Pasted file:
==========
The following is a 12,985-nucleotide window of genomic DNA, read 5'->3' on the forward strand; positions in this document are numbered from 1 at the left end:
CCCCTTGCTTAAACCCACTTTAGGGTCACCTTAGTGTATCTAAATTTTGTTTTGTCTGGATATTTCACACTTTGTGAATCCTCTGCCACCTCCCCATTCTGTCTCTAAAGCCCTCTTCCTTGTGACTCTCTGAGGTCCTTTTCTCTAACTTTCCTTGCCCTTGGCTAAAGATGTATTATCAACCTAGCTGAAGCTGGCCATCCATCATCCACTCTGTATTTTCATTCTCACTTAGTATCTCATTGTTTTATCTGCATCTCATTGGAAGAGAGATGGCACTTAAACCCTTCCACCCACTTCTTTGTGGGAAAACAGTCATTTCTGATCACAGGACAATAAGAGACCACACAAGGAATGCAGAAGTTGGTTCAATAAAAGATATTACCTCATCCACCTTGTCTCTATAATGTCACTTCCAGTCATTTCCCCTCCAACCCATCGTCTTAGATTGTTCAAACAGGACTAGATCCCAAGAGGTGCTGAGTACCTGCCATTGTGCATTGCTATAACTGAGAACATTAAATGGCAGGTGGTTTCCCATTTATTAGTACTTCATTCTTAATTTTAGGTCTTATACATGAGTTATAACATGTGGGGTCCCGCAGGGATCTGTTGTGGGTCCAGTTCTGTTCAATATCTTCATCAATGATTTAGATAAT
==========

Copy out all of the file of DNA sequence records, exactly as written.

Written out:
The following is a 12,985-nucleotide window of genomic DNA, read 5'->3' on the forward strand; positions in this document are numbered from 1 at the left end:
CCCCTTGCTTAAACCCACTTTAGGGTCACCTTAGTGTATCTAAATTTTGTTTTGTCTGGATATTTCACACTTTGTGAATCCTCTGCCACCTCCCCATTCTGTCTCTAAAGCCCTCTTCCTTGTGACTCTCTGAGGTCCTTTTCTCTAACTTTCCTTGCCCTTGGCTAAAGATGTATTATCAACCTAGCTGAAGCTGGCCATCCATCATCCACTCTGTATTTTCATTCTCACTTAGTATCTCATTGTTTTATCTGCATCTCATTGGAAGAGAGATGGCACTTAAACCCTTCCACCCACTTCTTTGTGGGAAAACAGTCATTTCTGATCACAGGACAATAAGAGACCACACAAGGAATGCAGAAGTTGGTTCAATAAAAGATATTACCTCATCCACCTTGTCTCTATAATGTCACTTCCAGTCATTTCCCCTCCAACCCATCGTCTTAGATTGTTCAAACAGGACTAGATCCCAAGAGGTGCTGAGTACCTGCCATTGTGCATTGCTATAACTGAGAACATTAAATGGCAGGTGGTTTCCCATTTATTAGTACTTCATTCTTAATTTTAGGTCTTATACATGAGTTATAACATGTGGGGTCCCGCAGGGATCTGTTGTGGGTCCAGTTCTGTTCAATATCTTCATCAATGATTTAGATAAT